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nevada72

.......so I made my own luggage brackets

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Nevada72, do you have a long term update for us?  This looks like a great solution for Yamaha's overpriced, leaky bags. 

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On 11/15/2020 at 3:01 PM, Ride On said:

Nevada72, do you have a long term update for us?  This looks like a great solution for Yamaha's overpriced, leaky bags. 

 

Still going strong! I've used them quite a bit and on some less than stellar roads here in the Midwest. They have been rock solid with no issues whatsoever. I figured by now I would need to tweak something, but I guess I got it right the first time. :D

I've also received some nice compliments on the luggage from people who like to tinker on their bikes. 

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Hey Nevada72, nice work. Should you decide to make some more brackets I am interested. I have FJR bags on the stock holders but would like the option to mount the  Moose Racing Adventure Panniers I picked up on closeout, for those longer adventures.

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On 11/17/2020 at 5:16 PM, Heli ATP said:

Hey Nevada72, nice work. Should you decide to make some more brackets I am interested. I have FJR bags on the stock holders but would like the option to mount the  Moose Racing Adventure Panniers I picked up on closeout, for those longer adventures.

 

I appreciate the compliment. I don't have any plans to make more, but I would be happy to walk you through it. It's really pretty simple.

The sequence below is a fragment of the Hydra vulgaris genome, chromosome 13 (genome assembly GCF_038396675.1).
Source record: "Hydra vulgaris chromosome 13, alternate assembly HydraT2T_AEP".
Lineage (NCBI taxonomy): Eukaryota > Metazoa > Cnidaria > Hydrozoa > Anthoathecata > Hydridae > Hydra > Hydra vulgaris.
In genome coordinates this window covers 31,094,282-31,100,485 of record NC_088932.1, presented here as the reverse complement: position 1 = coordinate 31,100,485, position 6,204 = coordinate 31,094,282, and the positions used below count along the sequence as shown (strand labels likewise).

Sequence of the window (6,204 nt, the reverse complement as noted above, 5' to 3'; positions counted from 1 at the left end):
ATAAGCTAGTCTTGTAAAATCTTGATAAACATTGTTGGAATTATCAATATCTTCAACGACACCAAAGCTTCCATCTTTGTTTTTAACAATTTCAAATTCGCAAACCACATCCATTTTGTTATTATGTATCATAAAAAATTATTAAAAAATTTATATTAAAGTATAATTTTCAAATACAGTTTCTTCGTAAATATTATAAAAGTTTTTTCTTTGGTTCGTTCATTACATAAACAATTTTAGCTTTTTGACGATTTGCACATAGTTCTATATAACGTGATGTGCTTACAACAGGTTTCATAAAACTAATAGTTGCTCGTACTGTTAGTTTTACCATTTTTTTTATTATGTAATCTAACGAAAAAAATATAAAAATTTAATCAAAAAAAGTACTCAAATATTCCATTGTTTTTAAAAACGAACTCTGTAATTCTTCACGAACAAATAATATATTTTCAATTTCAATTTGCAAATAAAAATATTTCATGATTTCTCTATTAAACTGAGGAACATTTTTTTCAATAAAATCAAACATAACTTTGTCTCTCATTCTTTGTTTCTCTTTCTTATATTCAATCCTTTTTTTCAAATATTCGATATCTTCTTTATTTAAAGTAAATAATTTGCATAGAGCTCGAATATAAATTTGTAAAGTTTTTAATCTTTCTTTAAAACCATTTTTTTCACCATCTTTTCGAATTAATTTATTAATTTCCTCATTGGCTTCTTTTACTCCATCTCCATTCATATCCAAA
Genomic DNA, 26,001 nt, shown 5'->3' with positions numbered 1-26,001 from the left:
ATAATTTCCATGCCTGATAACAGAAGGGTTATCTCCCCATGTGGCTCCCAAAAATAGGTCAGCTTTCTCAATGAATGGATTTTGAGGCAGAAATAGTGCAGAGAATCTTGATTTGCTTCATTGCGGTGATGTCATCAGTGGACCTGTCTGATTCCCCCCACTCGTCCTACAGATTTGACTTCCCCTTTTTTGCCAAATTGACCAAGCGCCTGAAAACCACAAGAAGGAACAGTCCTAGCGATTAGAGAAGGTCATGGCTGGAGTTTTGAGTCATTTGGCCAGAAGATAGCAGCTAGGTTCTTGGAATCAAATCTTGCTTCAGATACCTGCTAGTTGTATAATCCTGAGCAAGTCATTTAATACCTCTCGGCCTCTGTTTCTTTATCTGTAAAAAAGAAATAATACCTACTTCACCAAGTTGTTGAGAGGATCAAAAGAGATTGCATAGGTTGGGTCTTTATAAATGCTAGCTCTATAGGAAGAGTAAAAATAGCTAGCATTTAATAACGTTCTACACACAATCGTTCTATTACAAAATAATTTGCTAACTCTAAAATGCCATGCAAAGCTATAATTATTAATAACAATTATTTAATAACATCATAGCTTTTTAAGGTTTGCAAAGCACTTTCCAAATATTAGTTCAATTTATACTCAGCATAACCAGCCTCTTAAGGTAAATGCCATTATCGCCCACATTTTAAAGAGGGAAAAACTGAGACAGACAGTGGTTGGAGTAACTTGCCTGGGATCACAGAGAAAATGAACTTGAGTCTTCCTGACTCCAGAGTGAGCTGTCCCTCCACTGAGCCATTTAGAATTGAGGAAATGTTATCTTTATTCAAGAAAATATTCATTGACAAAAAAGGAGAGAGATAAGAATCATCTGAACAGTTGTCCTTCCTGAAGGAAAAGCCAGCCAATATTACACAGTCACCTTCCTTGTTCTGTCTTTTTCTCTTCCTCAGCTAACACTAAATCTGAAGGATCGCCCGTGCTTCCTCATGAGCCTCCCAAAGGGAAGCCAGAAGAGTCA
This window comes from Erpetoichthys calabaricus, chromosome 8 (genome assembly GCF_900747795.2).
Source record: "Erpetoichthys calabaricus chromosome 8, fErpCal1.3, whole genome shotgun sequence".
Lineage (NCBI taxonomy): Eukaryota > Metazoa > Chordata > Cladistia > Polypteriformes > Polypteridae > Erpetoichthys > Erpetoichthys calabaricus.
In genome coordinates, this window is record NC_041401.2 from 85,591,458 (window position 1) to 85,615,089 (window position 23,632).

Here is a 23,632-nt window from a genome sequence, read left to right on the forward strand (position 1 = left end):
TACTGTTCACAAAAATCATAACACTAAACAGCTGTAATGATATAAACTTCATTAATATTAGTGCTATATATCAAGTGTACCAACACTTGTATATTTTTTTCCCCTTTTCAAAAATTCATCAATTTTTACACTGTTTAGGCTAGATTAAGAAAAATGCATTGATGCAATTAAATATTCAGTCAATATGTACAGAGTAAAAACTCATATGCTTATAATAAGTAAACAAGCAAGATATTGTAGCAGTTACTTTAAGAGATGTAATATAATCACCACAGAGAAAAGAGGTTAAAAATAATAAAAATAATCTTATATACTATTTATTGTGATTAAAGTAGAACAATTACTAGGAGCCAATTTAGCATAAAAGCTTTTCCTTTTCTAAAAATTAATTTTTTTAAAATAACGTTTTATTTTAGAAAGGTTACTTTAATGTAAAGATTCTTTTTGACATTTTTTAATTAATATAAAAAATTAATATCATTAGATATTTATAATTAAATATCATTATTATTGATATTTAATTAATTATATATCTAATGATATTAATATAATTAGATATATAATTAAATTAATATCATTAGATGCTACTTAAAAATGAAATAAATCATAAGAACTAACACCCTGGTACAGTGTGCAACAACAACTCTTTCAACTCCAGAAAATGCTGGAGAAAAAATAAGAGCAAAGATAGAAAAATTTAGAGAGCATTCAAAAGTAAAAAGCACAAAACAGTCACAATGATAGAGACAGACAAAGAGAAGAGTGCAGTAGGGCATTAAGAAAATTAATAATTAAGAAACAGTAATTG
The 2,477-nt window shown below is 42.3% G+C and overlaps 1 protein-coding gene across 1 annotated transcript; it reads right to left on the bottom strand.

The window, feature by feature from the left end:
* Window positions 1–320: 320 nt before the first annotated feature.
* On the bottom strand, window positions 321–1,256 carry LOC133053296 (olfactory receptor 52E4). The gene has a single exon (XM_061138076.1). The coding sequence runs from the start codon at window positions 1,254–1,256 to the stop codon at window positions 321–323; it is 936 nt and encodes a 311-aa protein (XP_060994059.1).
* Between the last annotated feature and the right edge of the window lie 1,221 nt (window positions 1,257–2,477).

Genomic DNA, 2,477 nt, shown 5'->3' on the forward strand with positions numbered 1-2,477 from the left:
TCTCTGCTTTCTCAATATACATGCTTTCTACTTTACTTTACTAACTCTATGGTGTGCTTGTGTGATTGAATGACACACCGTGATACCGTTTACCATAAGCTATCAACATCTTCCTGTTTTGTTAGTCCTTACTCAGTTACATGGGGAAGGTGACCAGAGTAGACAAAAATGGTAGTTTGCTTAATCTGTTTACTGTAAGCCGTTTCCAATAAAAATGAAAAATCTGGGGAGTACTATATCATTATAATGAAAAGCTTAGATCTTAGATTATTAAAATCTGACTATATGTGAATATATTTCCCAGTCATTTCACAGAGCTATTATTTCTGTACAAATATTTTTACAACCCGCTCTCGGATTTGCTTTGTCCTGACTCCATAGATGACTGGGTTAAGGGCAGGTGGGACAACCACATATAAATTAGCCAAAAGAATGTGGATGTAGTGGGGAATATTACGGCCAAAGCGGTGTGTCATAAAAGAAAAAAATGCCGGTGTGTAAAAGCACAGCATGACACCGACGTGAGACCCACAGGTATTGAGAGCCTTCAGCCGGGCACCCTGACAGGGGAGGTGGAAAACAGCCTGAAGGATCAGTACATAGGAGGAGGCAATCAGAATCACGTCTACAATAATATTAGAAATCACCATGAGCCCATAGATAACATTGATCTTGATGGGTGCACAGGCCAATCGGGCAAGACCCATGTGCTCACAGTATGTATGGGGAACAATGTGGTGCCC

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Nevada72 had a great idea here and I decided to build my own set of panniers following his lead.  You can too.  Nothing here is particularly difficult and the end result seems to be extremely durable. 

 
I've been using Yamaha's 39L top case and a 40L dry bag strapped to the passenger seat.  That works fine, but the dry bag isn't an option when riding with a passenger. 
 
The number of times I'd actually need panniers is close to zero, so spending $900 on a factory bags wasn't likely to happen.  With the cost dropping to $130 though, that equation changes. 
 
These bags add 29L of storage capacity per side and appear to be completely water and dust proof.  I've sealed the screws that penetrate the bags with Yamahabond to keep them both air and water tight. 
 
I also cut down the bags exterior webbing flush with the rest of the bag where the mounting brackets attach (using a wood chisel).  This provides a flat surface for the brackets to be bolted to. 
 
Rather than use JB Weld to make the tapered wedges that fit into the stock luggage bracket I used West System epoxy mixed with strands of carbon fiber I had lying around.  The aluminum angle it's cured to was drilled to allow the mix to harden through and around the aluminum angle.  It's bulletproof.  If I'd do it again through I'd use  epoxy putty that's kneeded together to mix and cure. This would be less messy and easier to form.  Saran Wrap allows mixture to both form to, and harden, in the luggage bracket and allow it's removal when cured.
 
So for about 8 hours of my time and $130 I've now got another option to haul luggage around should the need arise.  With snow on the roads, I just need to wait until spring to try them out. 
 

20201108_154046.jpg

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5 hours ago, Ride On said:

Nevada72 had a great idea here and I decided to build my own set of panniers following his lead.  You can too.  Nothing here is particularly difficult and the end result seems to be extremely durable.